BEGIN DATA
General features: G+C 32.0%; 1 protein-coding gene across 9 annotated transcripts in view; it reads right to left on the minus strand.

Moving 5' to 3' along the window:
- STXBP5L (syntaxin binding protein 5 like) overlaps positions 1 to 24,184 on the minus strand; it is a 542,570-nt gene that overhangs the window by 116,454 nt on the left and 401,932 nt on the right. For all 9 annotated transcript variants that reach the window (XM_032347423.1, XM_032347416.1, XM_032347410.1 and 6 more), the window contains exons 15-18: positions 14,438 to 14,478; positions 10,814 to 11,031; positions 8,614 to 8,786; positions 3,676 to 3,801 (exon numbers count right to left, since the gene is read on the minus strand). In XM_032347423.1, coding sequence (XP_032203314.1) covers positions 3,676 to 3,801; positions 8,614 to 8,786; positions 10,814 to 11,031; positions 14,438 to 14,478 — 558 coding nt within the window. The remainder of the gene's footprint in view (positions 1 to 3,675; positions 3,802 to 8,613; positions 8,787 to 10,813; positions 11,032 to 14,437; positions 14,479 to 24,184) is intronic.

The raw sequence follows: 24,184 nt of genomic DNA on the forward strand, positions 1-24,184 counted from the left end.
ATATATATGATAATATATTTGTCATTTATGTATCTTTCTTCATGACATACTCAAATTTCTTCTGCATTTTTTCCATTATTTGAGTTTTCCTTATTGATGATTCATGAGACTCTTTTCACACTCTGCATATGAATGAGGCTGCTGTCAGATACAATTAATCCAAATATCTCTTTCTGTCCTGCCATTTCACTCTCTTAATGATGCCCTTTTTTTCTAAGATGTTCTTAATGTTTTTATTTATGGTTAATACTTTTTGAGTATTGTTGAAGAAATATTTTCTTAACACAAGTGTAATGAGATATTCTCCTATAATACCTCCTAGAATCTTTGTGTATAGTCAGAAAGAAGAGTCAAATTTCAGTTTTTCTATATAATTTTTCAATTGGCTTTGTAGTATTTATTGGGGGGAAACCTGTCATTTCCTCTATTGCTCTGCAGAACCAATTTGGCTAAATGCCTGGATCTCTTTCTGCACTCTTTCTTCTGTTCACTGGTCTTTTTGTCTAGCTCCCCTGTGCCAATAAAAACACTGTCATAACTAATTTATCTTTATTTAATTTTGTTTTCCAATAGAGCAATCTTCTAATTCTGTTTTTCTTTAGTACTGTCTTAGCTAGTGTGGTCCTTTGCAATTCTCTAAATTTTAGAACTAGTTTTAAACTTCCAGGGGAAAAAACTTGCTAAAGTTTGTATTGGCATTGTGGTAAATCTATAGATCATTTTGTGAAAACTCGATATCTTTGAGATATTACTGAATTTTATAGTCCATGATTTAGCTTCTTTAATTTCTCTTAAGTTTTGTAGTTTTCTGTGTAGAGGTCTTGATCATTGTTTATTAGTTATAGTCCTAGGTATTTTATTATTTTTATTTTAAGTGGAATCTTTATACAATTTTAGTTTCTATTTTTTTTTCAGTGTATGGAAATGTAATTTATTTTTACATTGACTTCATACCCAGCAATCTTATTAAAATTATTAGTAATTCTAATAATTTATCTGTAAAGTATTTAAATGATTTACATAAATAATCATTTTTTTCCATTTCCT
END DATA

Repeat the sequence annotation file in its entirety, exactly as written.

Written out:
General features: G+C 32.0%; 1 protein-coding gene across 9 annotated transcripts in view; it reads right to left on the minus strand.

Moving 5' to 3' along the window:
- STXBP5L (syntaxin binding protein 5 like) overlaps positions 1 to 24,184 on the minus strand; it is a 542,570-nt gene that overhangs the window by 116,454 nt on the left and 401,932 nt on the right. For all 9 annotated transcript variants that reach the window (XM_032347423.1, XM_032347416.1, XM_032347410.1 and 6 more), the window contains exons 15-18: positions 14,438 to 14,478; positions 10,814 to 11,031; positions 8,614 to 8,786; positions 3,676 to 3,801 (exon numbers count right to left, since the gene is read on the minus strand). In XM_032347423.1, coding sequence (XP_032203314.1) covers positions 3,676 to 3,801; positions 8,614 to 8,786; positions 10,814 to 11,031; positions 14,438 to 14,478 — 558 coding nt within the window. The remainder of the gene's footprint in view (positions 1 to 3,675; positions 3,802 to 8,613; positions 8,787 to 10,813; positions 11,032 to 14,437; positions 14,479 to 24,184) is intronic.

The raw sequence follows: 24,184 nt of genomic DNA on the forward strand, positions 1-24,184 counted from the left end.
ATATATATGATAATATATTTGTCATTTATGTATCTTTCTTCATGACATACTCAAATTTCTTCTGCATTTTTTCCATTATTTGAGTTTTCCTTATTGATGATTCATGAGACTCTTTTCACACTCTGCATATGAATGAGGCTGCTGTCAGATACAATTAATCCAAATATCTCTTTCTGTCCTGCCATTTCACTCTCTTAATGATGCCCTTTTTTTCTAAGATGTTCTTAATGTTTTTATTTATGGTTAATACTTTTTGAGTATTGTTGAAGAAATATTTTCTTAACACAAGTGTAATGAGATATTCTCCTATAATACCTCCTAGAATCTTTGTGTATAGTCAGAAAGAAGAGTCAAATTTCAGTTTTTCTATATAATTTTTCAATTGGCTTTGTAGTATTTATTGGGGGGAAACCTGTCATTTCCTCTATTGCTCTGCAGAACCAATTTGGCTAAATGCCTGGATCTCTTTCTGCACTCTTTCTTCTGTTCACTGGTCTTTTTGTCTAGCTCCCCTGTGCCAATAAAAACACTGTCATAACTAATTTATCTTTATTTAATTTTGTTTTCCAATAGAGCAATCTTCTAATTCTGTTTTTCTTTAGTACTGTCTTAGCTAGTGTGGTCCTTTGCAATTCTCTAAATTTTAGAACTAGTTTTAAACTTCCAGGGGAAAAAACTTGCTAAAGTTTGTATTGGCATTGTGGTAAATCTATAGATCATTTTGTGAAAACTCGATATCTTTGAGATATTACTGAATTTTATAGTCCATGATTTAGCTTCTTTAATTTCTCTTAAGTTTTGTAGTTTTCTGTGTAGAGGTCTTGATCATTGTTTATTAGTTATAGTCCTAGGTATTTTATTATTTTTATTTTAAGTGGAATCTTTATACAATTTTAGTTTCTATTTTTTTTTCAGTGTATGGAAATGTAATTTATTTTTACATTGACTTCATACCCAGCAATCTTATTAAAATTATTAGTAATTCTAATAATTTATCTGTAAAGTATTTAAATGATTTACATAAATAATCATTTTTTTCCATTTCCT